ADOPTION REUNION !
Ancestry.com; 23and me; AND ME !!!
Genealogical websites like ancestry.com and 23andme.com have transformed the Adoption world. Years ago, an adopted person wanting to access his or her original birth records and social history information, had to jump through many hoops, and even after doing so, there will still lots of barriers. Adoption Reunion was not even a possibility that adoptive or birth parents could conceive of in earlier times.
From the 1940’s through the 1980’s in North America [and in other parts of the world, too], typically governments formed even more layers of government institutions and administrivia to ‘help’ adult adoptees and named birth parents [this left out an awful lot of birth fathers who had never been named on birth certificates] access both non-identifying and sometimes identifying information. In many instances, the parties were able to put vetoes on their information being released and some governments instituted stiff fines and even jail time for contravening a veto. Talk about punitive!
Many self-help organizations were born to help adult adoptees and their birth families find each other, but the parties usually still had to go through the governments’ gates [often locked ones at that].
Ancestry.com and 23andme.com and other genealogical websites have dramatically changed the playing field and Adoption Reunion has become an important part of many adoption stories.
One of the most important ‘findings’ from these websites are the discovery of relatives one may never even have known existed. And Adoption Reunion or Finding My Birth Parents or Finding the Child I placed for Adoption years ago suddenly became accessible and relatively easy.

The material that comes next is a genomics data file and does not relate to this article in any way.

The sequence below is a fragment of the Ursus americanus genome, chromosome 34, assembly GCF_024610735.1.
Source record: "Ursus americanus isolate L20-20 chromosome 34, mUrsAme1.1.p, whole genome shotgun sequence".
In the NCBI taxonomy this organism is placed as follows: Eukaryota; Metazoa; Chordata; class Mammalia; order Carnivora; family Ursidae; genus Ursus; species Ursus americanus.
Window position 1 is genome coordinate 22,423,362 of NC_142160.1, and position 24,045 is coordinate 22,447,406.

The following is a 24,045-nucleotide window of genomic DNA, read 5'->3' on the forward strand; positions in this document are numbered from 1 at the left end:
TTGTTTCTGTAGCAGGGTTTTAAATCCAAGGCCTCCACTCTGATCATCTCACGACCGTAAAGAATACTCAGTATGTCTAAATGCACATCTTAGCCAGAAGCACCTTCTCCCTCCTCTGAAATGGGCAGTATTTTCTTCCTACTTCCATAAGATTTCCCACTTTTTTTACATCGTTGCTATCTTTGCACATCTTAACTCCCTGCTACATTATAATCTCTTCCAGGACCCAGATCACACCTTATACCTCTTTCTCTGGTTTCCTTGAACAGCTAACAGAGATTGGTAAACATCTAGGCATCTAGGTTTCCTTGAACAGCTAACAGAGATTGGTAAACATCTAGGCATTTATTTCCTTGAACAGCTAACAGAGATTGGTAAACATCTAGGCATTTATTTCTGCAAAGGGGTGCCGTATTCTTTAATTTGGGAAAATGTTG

But [and it’s a big ‘but’], this new and unexpected information has shaken many to their core. There a men clearly identified by their DNA as fathers who never even knew they fathered a child! Women who kept their pregnancy a secret from everyone [even their parents and sibling] who have suddenly been ‘found’ by the child they placed for adoption. This new information is almost always overwhelming! It can be exciting; it can ‘suddenly’ answer so many questions a person may have felt about him or herself and perhaps not fitting in to the family who raised him or her. It can provide a sense of peace to birth parents who always wondered what happened to their child. It can also strike fear into the hearts of those who were promised absolute confidentiality. Remember, Open Adoption [fully identified adoption] is a relatively new phenomenon [since the late 1980’s] and many birth parents were told they would forget about the child. [P.S. they never did forget].
So…..YOU have suddenly received all this genealogical, DNA information about yourself. What to do? For many, it makes sense to consult with an Adoption Reunion specialist to: examine and work through the information; consider it and think about who and when you might contact ‘new’ relatives and perhaps even ask the Adoption Reunion counselor to make the initial, sensitive, discreet contact with your birth relative. And…..what about your parents? Your adoptive parents? When might you involve them? Your birth parents? An Adoption Reunion specialist can help you consider various scenarios. Perhaps your birth parent will be grateful to hear from you. Perhaps she or he never told her or his spouse and other children that you were born. How might you feel when you find out that an aunt is actually your birth mother? You may feel you have been lied to all your life by the people you thought were there to love and provide for you.
Adoption Reunion is fraught with so many things; so many considerations. At Milestones & Transitions, we would suggest that all persons have the right to know about their origins. We are here to work with you [and your families], walk the journey with you, offering support, wisdom from our experience and will act on your behalf to reach out to those you have found.
It really is a new world. We are experts in Adoption and Adoption Homestudies and we are here to support you if you wish. Contact us at: firstname.lastname@example.org or 416 486 1056 for a complimentary telephone or video consult. Through the advances in telecommunications, we can work with you no matter where you are!